There is apparently more going on at the University of Kentucky than basketball.* Professor James J. Krupa has offered a description of his trials and travails as he tries to cram evolution down the throats of creationist students on that historic culture-war battlefield.
Teaching or preaching evolution?
I’m all for evolution education. But Professor Krupa’s missive shows some of the dangers of an old-school attitude among some mainstream scientists, what I’ve called the “missionary supposition.”
First, though, let me acknowledge that I don’t have any street cred when it comes to science education. I’m a mild-mannered historian. My only experience teaching science came during one short year in which I taught middle-school science, along with reading, history, math, swimming, and camping. So when I critique Prof. Krupa’s approach, I have to do it with the full knowledge that I don’t really know what I’m talking about.
Professor Krupa shares what he calls his “relentless efforts” to teach introductory biology classes to non-majors at the University of Kentucky. As he notes, the university has had a long history as a front-line institution in the fight over evolution education. Back in the 1920s, Kentucky’s state legislature barely defeated an anti-evolution law. Prof. Krupa explains that the leaders of his school led the fight for evolution. He doesn’t seem aware of how much they gave away in that fight. The only reason Kentucky’s anti-evolution lawmakers agreed to let their bill die, as I related in my 1920s book, was because they received a solemn promise that evolution would not be taught in the state’s schools, even without the anti-evolution law.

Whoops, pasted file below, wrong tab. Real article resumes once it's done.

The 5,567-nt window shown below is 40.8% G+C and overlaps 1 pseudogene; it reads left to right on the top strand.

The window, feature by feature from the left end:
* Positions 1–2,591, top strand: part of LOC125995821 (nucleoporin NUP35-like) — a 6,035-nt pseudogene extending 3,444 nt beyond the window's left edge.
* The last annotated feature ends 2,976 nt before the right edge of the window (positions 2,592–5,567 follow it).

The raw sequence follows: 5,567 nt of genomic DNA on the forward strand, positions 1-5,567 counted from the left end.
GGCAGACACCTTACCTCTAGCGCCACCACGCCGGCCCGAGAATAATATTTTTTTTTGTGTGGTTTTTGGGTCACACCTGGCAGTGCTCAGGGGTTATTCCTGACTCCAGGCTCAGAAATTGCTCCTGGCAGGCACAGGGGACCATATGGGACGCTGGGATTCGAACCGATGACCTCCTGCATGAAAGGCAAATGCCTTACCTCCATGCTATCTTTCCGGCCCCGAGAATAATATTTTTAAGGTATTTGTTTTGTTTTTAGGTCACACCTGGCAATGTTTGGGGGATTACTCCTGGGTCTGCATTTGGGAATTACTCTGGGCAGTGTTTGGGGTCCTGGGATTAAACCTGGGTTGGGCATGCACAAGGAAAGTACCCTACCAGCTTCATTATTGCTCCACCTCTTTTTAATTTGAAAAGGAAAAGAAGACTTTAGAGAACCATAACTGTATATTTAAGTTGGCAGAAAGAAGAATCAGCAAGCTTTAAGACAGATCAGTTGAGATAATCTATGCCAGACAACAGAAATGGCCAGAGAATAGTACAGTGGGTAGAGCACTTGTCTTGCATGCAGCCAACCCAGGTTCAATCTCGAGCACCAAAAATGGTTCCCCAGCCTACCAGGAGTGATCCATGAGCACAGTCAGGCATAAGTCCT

That tradition lingers in Kentucky’s K-12 schools. Professor Krupa is quite right in his assertion that few of his students these days have had much evolution education. He shares his experiences with hostile students. Across the course of a semester, the door of his lecture hall often bangs shut as protesting students storm out.